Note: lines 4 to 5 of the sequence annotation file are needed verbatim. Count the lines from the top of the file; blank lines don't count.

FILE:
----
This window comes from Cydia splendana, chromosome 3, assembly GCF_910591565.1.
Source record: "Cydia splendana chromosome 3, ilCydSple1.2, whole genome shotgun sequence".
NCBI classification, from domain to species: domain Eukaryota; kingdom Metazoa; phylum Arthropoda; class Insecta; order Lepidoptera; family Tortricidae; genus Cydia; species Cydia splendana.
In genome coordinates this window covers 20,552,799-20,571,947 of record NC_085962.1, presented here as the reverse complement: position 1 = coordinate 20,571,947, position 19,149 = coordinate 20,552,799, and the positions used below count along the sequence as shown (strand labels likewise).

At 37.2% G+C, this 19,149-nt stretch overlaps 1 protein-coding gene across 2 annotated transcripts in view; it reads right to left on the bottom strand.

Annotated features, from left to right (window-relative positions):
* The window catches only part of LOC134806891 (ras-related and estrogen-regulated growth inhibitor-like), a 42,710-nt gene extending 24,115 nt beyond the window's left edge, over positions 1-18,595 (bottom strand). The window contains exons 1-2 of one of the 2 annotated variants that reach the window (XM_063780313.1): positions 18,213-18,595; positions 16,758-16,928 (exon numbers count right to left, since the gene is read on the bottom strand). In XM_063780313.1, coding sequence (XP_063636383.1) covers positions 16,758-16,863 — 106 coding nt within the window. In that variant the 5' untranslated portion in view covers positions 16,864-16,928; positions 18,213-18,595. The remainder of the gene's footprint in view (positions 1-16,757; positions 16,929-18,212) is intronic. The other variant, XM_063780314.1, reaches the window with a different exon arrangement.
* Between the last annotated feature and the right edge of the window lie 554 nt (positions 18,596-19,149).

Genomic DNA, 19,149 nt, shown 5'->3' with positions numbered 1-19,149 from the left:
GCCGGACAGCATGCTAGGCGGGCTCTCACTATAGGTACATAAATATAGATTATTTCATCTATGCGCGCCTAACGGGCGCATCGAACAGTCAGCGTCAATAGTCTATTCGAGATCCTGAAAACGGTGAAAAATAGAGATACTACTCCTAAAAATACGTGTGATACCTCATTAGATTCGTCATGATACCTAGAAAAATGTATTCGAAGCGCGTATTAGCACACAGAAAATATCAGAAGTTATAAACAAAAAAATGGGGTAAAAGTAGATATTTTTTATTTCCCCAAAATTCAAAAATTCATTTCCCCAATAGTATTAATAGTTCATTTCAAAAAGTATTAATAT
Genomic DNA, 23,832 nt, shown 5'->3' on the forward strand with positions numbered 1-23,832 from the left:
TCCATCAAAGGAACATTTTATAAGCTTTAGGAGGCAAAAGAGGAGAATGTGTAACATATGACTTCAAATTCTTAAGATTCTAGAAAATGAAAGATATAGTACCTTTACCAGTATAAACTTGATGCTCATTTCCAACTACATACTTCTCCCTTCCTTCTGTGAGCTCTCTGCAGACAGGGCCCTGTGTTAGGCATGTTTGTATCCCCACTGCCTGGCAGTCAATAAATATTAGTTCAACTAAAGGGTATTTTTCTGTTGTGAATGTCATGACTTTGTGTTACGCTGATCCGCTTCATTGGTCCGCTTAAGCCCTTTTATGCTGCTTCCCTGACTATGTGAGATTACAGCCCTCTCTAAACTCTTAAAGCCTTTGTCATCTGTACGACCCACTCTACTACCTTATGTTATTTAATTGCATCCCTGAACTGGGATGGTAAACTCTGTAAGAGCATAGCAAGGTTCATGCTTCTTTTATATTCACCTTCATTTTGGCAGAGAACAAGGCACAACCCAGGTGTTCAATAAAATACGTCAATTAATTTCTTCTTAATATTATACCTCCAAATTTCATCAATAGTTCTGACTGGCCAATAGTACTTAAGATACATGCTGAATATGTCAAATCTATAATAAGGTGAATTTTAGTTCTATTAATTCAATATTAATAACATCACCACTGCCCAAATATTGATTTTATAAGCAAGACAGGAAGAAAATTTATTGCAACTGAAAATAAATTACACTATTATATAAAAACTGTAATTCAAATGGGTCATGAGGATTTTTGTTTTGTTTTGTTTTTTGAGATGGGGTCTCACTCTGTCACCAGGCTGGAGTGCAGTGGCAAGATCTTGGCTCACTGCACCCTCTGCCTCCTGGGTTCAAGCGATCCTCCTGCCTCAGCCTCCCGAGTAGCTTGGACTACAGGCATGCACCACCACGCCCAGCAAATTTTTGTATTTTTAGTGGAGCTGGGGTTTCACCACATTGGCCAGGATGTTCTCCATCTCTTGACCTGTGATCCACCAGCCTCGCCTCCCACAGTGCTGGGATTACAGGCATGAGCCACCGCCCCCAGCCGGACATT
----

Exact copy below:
In genome coordinates this window covers 20,552,799-20,571,947 of record NC_085962.1, presented here as the reverse complement: position 1 = coordinate 20,571,947, position 19,149 = coordinate 20,552,799, and the positions used below count along the sequence as shown (strand labels likewise).

At 37.2% G+C, this 19,149-nt stretch overlaps 1 protein-coding gene across 2 annotated transcripts in view; it reads right to left on the bottom strand.